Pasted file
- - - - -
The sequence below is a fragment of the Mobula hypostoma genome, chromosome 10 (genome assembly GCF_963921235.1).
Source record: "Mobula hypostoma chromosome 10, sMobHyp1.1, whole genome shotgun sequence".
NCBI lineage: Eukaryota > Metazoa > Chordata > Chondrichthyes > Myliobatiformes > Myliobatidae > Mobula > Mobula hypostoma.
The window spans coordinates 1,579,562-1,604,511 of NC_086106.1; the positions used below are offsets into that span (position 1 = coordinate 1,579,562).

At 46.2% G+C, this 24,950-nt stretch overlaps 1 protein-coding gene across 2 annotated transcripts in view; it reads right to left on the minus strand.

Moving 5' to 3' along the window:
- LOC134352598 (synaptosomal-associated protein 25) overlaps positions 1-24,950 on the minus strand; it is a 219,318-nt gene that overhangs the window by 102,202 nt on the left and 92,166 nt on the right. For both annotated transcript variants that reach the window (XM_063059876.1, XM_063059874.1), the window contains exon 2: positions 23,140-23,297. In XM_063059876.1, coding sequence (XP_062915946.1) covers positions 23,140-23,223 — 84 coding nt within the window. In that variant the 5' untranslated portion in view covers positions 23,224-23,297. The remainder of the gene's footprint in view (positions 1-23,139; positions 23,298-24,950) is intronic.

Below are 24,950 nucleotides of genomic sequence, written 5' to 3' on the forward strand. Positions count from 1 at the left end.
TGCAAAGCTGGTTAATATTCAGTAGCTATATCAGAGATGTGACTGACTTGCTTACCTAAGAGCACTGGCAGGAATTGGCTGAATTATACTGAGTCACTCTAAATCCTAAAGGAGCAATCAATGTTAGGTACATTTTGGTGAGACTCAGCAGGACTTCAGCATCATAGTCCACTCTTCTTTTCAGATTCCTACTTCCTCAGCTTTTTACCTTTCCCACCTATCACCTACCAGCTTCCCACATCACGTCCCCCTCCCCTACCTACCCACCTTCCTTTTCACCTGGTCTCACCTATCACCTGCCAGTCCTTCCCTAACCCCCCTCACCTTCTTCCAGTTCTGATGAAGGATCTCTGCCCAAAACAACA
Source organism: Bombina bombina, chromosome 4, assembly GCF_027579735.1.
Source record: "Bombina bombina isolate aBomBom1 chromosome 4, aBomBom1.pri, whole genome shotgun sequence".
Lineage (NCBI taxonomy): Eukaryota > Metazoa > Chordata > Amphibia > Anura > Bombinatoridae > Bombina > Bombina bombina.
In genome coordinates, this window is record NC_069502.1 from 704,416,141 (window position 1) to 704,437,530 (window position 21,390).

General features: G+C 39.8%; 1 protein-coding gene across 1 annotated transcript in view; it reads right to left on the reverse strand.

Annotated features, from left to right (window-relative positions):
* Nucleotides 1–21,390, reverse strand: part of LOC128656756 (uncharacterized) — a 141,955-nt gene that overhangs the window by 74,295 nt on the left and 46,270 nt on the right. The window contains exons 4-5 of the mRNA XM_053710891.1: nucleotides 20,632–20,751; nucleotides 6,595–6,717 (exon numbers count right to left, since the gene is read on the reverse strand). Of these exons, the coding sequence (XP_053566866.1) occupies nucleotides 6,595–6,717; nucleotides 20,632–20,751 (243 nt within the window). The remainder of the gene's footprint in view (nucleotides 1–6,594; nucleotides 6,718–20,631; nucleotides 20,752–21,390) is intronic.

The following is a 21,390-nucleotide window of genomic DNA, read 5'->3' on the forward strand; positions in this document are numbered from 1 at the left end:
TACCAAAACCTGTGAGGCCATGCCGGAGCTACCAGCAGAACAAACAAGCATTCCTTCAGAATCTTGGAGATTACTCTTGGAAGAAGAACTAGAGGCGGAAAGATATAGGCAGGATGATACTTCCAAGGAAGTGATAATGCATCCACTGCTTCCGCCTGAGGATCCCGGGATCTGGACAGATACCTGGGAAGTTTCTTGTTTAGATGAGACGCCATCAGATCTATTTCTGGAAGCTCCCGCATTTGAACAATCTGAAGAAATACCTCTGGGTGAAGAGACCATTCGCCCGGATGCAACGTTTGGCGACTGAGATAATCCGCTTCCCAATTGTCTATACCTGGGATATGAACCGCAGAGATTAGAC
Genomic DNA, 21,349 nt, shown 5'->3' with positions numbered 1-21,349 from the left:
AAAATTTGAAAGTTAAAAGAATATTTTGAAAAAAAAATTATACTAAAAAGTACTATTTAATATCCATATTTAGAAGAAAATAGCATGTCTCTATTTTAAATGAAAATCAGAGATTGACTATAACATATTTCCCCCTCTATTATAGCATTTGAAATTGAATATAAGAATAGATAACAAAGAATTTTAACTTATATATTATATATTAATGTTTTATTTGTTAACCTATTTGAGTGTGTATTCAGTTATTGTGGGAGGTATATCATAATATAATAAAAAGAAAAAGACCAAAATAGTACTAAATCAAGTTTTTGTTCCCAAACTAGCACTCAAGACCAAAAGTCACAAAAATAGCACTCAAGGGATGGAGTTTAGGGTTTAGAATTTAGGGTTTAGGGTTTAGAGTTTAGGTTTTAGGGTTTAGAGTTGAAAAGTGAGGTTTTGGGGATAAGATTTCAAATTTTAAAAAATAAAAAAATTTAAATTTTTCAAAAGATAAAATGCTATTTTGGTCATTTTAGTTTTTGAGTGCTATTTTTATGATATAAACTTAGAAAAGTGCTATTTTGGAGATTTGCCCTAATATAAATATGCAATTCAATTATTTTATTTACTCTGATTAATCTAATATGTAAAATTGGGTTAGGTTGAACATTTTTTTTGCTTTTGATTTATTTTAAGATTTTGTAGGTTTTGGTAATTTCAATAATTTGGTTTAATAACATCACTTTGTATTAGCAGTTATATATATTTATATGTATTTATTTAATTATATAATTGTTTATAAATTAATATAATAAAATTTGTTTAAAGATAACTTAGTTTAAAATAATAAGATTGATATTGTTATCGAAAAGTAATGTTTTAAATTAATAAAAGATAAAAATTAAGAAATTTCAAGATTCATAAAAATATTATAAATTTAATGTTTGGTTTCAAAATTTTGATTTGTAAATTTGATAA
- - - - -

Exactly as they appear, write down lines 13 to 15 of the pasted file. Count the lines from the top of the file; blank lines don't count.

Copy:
In genome coordinates, this window is record NC_069502.1 from 704,416,141 (window position 1) to 704,437,530 (window position 21,390).

General features: G+C 39.8%; 1 protein-coding gene across 1 annotated transcript in view; it reads right to left on the reverse strand.

Annotated features, from left to right (window-relative positions):